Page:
- The Washington Times - Thursday, April 17, 2003

BOSTON, April 17 (UPI) — Health care advocates rallied Thursday to protest proposed changes in the Medicaid program in Massachusetts.

Republican Gov. Mitt Romney has said he expects the reforms to generate $500 million in savings next year, when the state faces a $3 billion budget deficit.

Critics, however, warn the changes would have "devastating effects."

The Health Care For All advocacy group, sponsoring a rally at the Statehouse, urged tax increases instead of program cuts.

If the changes are approved by the Legislature, advocates warned that more than 30,000 people could lose their coverage, poor people could see their access to prescription drugs limited, and those covered by Medicaid would have to pay new fees.

The Medicaid overhaul proposal is part of Romney's overall plan to restructure state government.

The House Ways and Means Committee announced Wednesday it would go along with some of Romney's proposed reforms, including the suggested Medicaid changes.

Democratic state Rep. John Rogers, committee chairman, said the budget to be presented to the House next week would also include Romney's proposals to restructure the state's health and human services agency and do away with the Metropolitan District Commission.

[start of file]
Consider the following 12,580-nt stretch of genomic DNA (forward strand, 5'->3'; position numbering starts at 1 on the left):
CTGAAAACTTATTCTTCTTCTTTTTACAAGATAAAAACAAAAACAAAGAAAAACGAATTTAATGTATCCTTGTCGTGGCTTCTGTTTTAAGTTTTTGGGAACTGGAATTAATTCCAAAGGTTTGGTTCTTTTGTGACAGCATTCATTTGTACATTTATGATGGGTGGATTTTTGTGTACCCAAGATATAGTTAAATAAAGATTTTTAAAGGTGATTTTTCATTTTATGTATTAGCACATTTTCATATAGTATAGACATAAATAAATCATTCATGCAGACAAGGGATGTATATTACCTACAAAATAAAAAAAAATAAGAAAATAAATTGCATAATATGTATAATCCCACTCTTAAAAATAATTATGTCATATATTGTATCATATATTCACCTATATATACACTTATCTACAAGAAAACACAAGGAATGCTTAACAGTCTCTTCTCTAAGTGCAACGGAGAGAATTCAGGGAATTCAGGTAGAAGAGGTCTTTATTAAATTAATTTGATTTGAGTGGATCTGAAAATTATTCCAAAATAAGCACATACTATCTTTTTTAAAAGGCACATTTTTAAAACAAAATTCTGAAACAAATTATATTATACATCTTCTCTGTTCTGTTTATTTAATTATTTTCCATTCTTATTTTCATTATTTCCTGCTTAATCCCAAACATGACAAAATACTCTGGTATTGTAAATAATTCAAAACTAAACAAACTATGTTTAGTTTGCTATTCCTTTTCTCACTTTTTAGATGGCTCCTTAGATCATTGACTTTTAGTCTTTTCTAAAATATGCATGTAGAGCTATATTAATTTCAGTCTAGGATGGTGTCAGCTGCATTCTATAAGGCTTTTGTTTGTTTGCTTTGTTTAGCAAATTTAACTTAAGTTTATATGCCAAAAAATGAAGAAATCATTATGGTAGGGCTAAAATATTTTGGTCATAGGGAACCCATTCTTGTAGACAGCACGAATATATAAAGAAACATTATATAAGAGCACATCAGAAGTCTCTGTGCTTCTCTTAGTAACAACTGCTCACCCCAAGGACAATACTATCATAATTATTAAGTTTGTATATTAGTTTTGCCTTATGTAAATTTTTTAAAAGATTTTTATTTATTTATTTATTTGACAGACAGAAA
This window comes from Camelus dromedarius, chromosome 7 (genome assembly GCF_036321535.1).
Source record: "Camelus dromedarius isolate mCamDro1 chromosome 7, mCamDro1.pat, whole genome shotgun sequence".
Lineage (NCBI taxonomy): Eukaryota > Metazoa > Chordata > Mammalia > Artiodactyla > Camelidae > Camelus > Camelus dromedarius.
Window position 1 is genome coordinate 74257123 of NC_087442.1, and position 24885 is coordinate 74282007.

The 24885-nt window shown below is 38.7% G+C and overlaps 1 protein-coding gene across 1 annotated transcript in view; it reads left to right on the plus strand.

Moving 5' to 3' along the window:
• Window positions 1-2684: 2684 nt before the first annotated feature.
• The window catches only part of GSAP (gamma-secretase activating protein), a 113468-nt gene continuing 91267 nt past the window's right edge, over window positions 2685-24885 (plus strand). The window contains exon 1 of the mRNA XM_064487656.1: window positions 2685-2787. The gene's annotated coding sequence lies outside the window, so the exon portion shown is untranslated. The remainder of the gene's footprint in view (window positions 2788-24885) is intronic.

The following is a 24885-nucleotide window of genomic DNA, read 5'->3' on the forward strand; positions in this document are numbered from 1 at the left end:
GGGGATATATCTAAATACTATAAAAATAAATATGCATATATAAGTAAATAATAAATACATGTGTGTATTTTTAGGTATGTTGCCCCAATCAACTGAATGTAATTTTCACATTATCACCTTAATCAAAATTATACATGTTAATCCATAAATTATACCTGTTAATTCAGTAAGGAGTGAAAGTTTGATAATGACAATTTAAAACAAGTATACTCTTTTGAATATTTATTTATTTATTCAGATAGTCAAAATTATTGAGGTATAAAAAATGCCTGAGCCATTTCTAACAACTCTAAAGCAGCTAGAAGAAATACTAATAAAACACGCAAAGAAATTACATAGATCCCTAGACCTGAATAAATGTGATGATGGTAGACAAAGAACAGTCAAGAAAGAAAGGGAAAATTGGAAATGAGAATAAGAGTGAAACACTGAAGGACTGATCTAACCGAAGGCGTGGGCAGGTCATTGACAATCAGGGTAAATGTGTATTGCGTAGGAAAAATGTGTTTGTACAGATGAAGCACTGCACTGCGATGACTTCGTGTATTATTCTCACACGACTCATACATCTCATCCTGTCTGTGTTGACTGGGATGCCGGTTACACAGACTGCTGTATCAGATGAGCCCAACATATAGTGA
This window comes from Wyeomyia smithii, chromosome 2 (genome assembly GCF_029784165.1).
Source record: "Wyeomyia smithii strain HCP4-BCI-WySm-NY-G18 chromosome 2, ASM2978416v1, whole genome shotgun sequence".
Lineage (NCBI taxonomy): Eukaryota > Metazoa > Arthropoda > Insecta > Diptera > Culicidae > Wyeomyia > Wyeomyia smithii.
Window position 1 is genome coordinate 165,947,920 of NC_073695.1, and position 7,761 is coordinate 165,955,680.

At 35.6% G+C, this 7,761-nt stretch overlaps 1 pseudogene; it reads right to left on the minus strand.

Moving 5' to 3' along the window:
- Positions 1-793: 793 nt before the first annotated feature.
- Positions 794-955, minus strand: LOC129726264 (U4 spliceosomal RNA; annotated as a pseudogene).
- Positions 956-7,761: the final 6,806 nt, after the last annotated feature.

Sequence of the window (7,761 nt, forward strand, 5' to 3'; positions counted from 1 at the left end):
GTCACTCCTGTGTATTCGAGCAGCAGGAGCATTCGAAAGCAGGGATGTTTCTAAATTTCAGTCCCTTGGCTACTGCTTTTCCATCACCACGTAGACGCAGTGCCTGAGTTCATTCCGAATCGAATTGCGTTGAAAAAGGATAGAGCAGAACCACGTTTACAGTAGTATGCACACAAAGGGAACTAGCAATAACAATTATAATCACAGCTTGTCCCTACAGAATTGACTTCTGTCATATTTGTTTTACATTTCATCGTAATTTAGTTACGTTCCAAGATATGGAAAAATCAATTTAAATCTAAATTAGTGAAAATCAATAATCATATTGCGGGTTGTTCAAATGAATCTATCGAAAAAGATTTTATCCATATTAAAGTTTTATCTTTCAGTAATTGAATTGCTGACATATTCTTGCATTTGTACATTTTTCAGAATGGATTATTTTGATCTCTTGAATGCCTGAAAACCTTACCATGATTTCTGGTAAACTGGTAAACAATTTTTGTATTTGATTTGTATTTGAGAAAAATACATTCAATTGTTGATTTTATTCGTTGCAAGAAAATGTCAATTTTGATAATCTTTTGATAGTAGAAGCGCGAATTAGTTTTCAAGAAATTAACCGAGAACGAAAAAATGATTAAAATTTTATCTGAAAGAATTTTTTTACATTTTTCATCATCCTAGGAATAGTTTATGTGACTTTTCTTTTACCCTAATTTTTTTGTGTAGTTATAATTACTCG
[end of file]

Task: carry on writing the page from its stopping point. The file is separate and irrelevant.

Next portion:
The functions of that much-criticized agency, which oversees parks, woodlands, beaches, swimming pools and skating rinks in the greater Boston area, would be shifted to the Department of Environmental Management.

While saying the House budget would include some of Romney's "good ideas," Rogers said the money saved would be far less than what the governor has predicted.

"The reforms that we are embracing," Rogers said, "we can't associate with them major cost savings."

Romney, who has accused legislative leaders of blocking his restructuring proposals, welcomed the Ways and Means report.

"The idea that they are looking aggressively at reforms is very encouraging," he said.

Rogers also said the House budget proposal would not include tax hikes.

In New Hampshire, the House Wednesday took up several budget proposals, including one that calls for a 39-cent increase in the cigarette tax to pay for $90 million in increased spending.

Gov. Craig Benson has vowed to veto any tax hike.

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